The Detroit Tribune of the 1930s to 1960s was Michigan’s most important African-American newspaper of the World War-two era. The product of a merger of the  Independent and the Tribune in 1933, for its first year it was known as the Detroit Tribune Independent. The Tribune is a trove of information on Michigan’s Black community in the crucial period of the Great Migration and World War Two. While Ypsilanti’s growing Black population rarely featured in the Ypsilanti Press of the day, the Tribune ran a near weekly column on the social life and activities of Ypsilanti’s African-American neighborhoods.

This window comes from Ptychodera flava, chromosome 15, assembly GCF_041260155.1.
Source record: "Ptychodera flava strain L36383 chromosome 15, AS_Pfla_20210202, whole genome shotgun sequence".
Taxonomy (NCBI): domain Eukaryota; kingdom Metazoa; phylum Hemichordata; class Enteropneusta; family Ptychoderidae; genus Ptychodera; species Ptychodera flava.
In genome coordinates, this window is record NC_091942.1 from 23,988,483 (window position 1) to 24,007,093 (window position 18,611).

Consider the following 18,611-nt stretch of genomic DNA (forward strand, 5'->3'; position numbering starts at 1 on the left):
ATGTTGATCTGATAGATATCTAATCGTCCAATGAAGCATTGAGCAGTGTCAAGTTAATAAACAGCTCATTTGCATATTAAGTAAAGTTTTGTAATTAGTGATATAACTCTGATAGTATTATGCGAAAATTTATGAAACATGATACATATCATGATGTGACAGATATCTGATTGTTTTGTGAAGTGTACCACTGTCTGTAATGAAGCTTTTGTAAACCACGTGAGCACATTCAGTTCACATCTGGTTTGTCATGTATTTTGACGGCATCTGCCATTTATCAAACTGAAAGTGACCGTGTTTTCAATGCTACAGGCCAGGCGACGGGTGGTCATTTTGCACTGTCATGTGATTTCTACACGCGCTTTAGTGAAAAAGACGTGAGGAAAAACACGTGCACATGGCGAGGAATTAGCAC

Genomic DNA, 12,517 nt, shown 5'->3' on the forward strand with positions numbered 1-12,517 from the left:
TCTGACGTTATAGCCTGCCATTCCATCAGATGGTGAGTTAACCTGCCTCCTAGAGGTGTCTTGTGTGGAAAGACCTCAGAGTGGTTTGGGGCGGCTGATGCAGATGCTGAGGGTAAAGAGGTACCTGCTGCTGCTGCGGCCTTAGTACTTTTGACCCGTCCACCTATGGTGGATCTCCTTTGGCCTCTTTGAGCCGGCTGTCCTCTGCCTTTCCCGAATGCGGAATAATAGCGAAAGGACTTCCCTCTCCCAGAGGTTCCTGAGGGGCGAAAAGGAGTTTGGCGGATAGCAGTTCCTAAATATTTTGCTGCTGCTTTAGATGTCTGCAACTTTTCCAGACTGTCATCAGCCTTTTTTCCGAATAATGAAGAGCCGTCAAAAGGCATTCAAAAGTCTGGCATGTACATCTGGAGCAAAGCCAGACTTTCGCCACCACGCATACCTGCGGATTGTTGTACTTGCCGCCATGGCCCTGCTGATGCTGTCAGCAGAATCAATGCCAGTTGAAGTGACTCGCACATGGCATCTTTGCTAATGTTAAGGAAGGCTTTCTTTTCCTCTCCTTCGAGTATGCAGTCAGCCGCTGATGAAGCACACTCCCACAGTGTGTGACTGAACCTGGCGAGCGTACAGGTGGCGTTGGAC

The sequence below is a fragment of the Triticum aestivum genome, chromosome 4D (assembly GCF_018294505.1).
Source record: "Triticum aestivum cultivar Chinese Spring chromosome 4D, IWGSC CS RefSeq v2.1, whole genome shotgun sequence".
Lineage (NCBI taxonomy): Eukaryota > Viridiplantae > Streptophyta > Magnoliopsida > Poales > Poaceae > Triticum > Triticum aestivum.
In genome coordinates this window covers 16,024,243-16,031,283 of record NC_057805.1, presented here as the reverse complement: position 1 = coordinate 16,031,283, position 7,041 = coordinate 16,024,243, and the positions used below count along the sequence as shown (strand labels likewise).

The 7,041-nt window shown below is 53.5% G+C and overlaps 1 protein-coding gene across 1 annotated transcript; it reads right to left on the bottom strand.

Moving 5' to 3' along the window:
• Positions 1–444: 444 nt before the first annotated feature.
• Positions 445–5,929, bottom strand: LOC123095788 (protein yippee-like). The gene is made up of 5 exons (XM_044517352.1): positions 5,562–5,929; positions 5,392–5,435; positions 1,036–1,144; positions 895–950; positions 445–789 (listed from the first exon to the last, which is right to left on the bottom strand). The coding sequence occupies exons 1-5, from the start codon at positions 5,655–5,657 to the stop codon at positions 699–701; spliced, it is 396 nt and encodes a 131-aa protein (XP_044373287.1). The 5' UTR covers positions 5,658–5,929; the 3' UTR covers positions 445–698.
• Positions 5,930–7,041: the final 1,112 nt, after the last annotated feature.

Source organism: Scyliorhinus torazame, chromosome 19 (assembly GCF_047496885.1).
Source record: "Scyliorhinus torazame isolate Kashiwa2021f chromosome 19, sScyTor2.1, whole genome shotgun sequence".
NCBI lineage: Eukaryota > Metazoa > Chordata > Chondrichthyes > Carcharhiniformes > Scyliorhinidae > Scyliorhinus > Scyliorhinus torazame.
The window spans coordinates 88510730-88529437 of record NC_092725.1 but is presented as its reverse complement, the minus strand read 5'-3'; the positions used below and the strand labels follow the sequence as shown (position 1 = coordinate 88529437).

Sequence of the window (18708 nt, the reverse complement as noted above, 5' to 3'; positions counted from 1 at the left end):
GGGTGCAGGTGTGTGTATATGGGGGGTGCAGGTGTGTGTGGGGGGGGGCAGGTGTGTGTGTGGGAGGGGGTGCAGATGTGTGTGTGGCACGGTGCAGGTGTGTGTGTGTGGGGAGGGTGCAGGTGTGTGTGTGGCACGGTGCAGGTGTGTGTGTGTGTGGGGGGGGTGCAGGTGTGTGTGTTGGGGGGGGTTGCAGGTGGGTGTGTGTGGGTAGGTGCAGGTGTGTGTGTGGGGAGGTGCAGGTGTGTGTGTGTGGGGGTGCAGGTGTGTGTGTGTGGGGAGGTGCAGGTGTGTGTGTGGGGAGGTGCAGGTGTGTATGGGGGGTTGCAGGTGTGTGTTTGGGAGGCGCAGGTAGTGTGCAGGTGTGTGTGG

Here, those columns are gathered sequentially. Click on a year and you will be able to view each column. Clicking on a photo will open a slide-show where you can browse each week’s entry. To see a larger image click “full size” on the bottom right. The dates are captioned (33-10-02 is October 2, 1933). Occasionally there are two or more sections to an article which are signified by .1 and .2 at the end of the date. Some issues are missing, while other times the copy was to poor to include.

Articles from 1933-34                                                       Articles from 1936